Stanton wrote the State Department options paper on ways to bring the Khmer Rouge to justice in Cambodia. Stanton was deeply involved in the U.N.-Cambodian government negotiations that brought about the creation of the Khmer Rouge Tribunal, for which he drafted internal rules of procedure.

Stanton is best known for his authorship of The Ten Stages of Genocide, a model of the genocidal process that the US State Department and UN have used in predicting and taking steps to prevent genocide. His Ten Stage model is used in courses on genocide in schools and colleges around the world.

In 1999 Stanton founded Genocide Watch.[14] From 1999 to 2000, he also served as Co-Chair of the Washington Working Group for the International Criminal Court. Genocide Watch is the Chair and Coordinator of the Alliance Against Genocide, which includes 70 organizations in 24 countries, including the Minority Rights Group, the International Crisis Group, the Aegis Trust, and Survival International.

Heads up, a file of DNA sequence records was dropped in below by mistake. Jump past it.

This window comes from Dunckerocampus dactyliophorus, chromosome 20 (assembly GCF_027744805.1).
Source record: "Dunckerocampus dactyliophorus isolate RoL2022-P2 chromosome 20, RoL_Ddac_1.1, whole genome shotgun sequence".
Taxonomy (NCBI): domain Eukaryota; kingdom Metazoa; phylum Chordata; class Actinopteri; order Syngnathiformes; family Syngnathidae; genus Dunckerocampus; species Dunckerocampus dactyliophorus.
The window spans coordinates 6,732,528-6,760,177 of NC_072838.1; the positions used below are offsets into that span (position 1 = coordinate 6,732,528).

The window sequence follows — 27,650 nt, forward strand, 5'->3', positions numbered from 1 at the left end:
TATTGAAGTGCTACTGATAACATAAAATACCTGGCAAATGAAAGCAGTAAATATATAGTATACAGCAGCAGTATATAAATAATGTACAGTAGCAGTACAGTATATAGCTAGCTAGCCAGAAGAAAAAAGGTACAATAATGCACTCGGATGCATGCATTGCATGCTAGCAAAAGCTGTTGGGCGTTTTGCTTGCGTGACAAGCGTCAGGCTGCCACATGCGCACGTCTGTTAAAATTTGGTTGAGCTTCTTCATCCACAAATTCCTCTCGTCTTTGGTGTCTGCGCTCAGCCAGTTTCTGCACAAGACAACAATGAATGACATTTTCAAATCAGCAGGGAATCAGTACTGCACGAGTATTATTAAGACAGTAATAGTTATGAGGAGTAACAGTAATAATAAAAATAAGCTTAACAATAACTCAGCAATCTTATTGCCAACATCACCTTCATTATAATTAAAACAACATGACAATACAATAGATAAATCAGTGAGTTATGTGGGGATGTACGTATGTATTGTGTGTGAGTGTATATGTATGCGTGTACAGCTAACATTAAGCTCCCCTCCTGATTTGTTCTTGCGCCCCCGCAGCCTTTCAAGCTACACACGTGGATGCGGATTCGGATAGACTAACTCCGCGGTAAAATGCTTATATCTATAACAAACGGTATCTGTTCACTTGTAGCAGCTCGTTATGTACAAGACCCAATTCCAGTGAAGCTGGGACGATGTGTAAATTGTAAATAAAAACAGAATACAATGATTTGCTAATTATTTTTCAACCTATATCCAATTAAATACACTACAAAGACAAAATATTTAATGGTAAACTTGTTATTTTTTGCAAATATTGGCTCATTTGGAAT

In 2004, Dr. Stanton published a proposal to establish an Office for Genocide Prevention at the UN.[15] With other members of the International Campaign to End Genocide, he met with UN officials to lobby for the proposal. In 2004 in Stockholm, Secretary General Kofi Annan announced the creation of the Office of the UN Special Advisor for the Prevention of Genocide.[16]

In 2007, Stanton was elected President of the International Association of Genocide Scholars, to serve until 2009.[17] He served as First Vice President of the Association from 2005 to 2007. In 2013, the organization gave Stanton its Distinguished Service Award and made him a Life Member.[18]